I’ve used several iterations of Acronis TrueImage over the years and have
recently upgraded to Acronis TrueImage Home 2013. I’ve had some minor issues
with waking the PC from sleep mode to run backups, etc., but nothing really that
serious. However, in a recent back and forth with Acronis support, I’ve been
told that I cannot use TrueCrypt with Acronis software. I don’t get this and
the language with their support guys makes it even more difficult to
understand. What’s more, I’ve already restored disk images with this software
on two different occasions and everything seems to have restored correctly.
What are they talking about?
Backing up TrueCrypt volumes
To be honest, I’m not sure. Using TrueCrypt with any backup software – be it Acronis or Macrium or any of the others? I just don’t see how there would be a problem.
There are two approaches that we might take. One is with the TrueCrypt containers not mounted; it’s just a file! It’s just another file on your hard disk – and the backup software should be able to backup “just another file.”
If the TrueCrypt container is mounted, the only thing I can think of is potentially a small conflict if the backup software is trying to access the file “exclusively” – or what I would actually say is, “in the wrong way.”
In other words, when TrueCrypt has your volume mounted, it actually has exclusive ownership of the file: the file on the “outside”; the container file. What that means is while TrueCrypt has it opened, you can’t delete it. You can’t write to it; you can’t rename it; you can’t do anything to it. You can do everything you want in the mounted “volume,” but the actual volume file that contains all that is locked by TrueCrypt.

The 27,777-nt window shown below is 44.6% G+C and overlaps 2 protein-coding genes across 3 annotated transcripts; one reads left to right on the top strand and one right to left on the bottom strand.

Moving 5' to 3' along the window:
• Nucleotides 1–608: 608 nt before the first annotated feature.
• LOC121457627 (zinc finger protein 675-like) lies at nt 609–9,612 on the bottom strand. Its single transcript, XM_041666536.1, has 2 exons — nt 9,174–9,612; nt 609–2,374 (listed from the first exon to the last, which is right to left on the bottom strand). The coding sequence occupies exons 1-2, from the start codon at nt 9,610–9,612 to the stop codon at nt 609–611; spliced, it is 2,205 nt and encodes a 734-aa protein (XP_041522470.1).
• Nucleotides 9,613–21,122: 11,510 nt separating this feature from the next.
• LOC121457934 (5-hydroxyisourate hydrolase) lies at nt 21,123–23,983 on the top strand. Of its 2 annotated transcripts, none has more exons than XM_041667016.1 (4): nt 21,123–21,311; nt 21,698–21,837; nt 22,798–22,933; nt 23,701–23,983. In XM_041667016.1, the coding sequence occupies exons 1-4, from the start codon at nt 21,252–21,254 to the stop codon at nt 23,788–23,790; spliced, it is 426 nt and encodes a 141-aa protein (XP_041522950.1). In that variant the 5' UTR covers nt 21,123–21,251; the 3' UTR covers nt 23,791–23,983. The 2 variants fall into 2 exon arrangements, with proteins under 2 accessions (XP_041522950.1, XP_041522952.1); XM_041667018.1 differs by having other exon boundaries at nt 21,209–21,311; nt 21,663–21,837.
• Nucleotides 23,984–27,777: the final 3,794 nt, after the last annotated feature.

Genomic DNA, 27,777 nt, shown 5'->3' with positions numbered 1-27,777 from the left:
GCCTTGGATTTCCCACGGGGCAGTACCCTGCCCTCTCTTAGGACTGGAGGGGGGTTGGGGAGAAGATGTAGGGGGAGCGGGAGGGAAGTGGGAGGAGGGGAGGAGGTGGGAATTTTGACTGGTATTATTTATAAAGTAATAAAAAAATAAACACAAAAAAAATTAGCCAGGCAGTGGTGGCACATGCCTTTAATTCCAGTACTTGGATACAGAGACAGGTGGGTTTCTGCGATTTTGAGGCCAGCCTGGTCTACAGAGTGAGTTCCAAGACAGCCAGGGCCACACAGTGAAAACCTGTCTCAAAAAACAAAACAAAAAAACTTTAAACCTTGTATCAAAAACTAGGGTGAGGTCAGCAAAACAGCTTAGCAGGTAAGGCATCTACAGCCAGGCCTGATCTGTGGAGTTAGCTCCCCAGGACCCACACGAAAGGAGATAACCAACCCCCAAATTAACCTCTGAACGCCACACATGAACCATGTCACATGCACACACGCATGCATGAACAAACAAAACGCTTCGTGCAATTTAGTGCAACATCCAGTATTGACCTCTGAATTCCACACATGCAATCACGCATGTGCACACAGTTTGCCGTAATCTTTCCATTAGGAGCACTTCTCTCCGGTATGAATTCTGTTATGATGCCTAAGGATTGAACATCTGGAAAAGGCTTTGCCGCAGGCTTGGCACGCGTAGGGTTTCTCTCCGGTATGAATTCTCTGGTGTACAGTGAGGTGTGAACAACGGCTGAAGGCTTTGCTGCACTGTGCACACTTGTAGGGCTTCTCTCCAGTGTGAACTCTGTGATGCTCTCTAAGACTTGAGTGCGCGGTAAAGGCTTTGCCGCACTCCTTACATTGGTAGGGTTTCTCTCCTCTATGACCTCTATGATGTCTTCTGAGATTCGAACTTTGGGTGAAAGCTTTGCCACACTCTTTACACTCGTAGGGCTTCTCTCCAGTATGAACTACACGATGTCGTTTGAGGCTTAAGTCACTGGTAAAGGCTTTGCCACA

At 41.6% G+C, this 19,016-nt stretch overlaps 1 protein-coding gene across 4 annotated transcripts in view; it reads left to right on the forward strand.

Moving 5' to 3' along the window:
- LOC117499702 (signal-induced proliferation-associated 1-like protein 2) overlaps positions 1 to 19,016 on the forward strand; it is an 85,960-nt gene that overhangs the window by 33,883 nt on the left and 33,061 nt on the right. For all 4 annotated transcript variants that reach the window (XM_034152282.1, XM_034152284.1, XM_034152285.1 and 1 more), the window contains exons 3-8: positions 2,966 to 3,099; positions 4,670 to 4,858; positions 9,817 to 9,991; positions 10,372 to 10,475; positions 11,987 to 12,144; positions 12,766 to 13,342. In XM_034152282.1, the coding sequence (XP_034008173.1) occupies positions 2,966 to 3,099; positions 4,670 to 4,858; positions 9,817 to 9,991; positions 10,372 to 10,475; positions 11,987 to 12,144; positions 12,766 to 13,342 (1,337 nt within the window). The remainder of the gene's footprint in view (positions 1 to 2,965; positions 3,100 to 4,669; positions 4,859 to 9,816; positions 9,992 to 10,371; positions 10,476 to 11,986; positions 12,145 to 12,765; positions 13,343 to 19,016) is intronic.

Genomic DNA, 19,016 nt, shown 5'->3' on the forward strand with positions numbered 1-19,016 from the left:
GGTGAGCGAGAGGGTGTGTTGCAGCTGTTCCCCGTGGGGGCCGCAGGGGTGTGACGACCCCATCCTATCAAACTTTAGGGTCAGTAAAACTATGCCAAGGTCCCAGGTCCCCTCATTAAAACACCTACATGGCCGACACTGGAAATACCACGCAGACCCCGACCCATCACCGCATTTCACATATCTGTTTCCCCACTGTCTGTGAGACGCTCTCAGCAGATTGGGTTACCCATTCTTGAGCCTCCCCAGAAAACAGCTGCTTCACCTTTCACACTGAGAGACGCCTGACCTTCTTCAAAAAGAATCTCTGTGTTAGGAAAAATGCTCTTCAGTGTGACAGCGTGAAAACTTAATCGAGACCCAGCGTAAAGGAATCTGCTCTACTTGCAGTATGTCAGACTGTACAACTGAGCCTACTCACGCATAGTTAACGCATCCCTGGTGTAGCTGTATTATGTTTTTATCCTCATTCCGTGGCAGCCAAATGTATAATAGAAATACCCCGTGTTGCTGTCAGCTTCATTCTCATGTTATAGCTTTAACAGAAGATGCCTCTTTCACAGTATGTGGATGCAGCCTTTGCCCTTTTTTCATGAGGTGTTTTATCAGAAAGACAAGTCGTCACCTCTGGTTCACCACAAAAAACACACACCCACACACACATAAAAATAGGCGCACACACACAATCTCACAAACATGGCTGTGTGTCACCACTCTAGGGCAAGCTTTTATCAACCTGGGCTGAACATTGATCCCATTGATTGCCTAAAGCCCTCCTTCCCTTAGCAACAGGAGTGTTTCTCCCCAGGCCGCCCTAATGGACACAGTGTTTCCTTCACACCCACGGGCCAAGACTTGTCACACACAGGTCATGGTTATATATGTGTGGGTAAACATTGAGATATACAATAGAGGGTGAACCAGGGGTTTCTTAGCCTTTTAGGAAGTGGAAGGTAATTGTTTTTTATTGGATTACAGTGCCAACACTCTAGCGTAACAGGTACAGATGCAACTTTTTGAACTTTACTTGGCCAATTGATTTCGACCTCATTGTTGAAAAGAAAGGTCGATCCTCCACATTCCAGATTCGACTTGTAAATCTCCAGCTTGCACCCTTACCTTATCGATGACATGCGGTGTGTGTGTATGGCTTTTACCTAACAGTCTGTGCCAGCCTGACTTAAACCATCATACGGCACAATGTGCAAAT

Maybe what they’re concerned about is that Acronis can’t access the file while it’s mounted. There are technical work-arounds for them that they should be able to do, but maybe that’s what they’re concerned about.
Back up the encrypted contents
The other approach to backing up your TrueCrypt data is not to backup the container, but to actually backup the contents of the container.
What that means is that the TrueCrypt volume would be mounted and you would then instruct your backup software to backup the volume, the mounted container. So for example, if on my C drive I have Foo.tc (which is my TrueCrypt container), look at that and it’s just encrypted noise.
When you mount it with TrueCrypt, TrueCrypt will assign a drive letter (I’ll just say F) and if you then take a look at F, what you’ll find is the contents of your TrueCrypt volume: all of the files within it. You could then backup the contents of F and you would be backing up the unencrypted files to your backup.
That’s a very valid way of doing it – as long as you have your backups themselves properly secured in some other manner.
It’s possible, I suppose, that Acronis doesn’t like to backup mounted volumes like that. I’d be surprised, but it’s possible.
Unmounted volumes are just a file
Ultimately, my approach has always been to backup the unmounted volume. In other words, the first scenario where what we’re dealing with here is “just another file.”
I know that some backup programs can use services, which will allow you to backup the file even if it’s mounted. I’m not sure why Acronis wouldn’t necessarily be using that.
So, I can hypothesize some issues that they might have with TrueCrypt, but ultimately, I’m not really sure what they’re saying. In my opinion, the proof here is in the pudding. You’ve been doing it; it’s been working for you. That’s great!
You might want to double check that things are working properly since you upgraded to Acronis 2013, but ultimately, if it works, then I’m happy with what you’ve got running.
I am currently (as you know) recommending Macrium Reflect in lieu of Acronis, mostly because of Acronis’ support. But I believe that Macrium also handles all of this properly as well.
(Transcript lightly edited for readability.)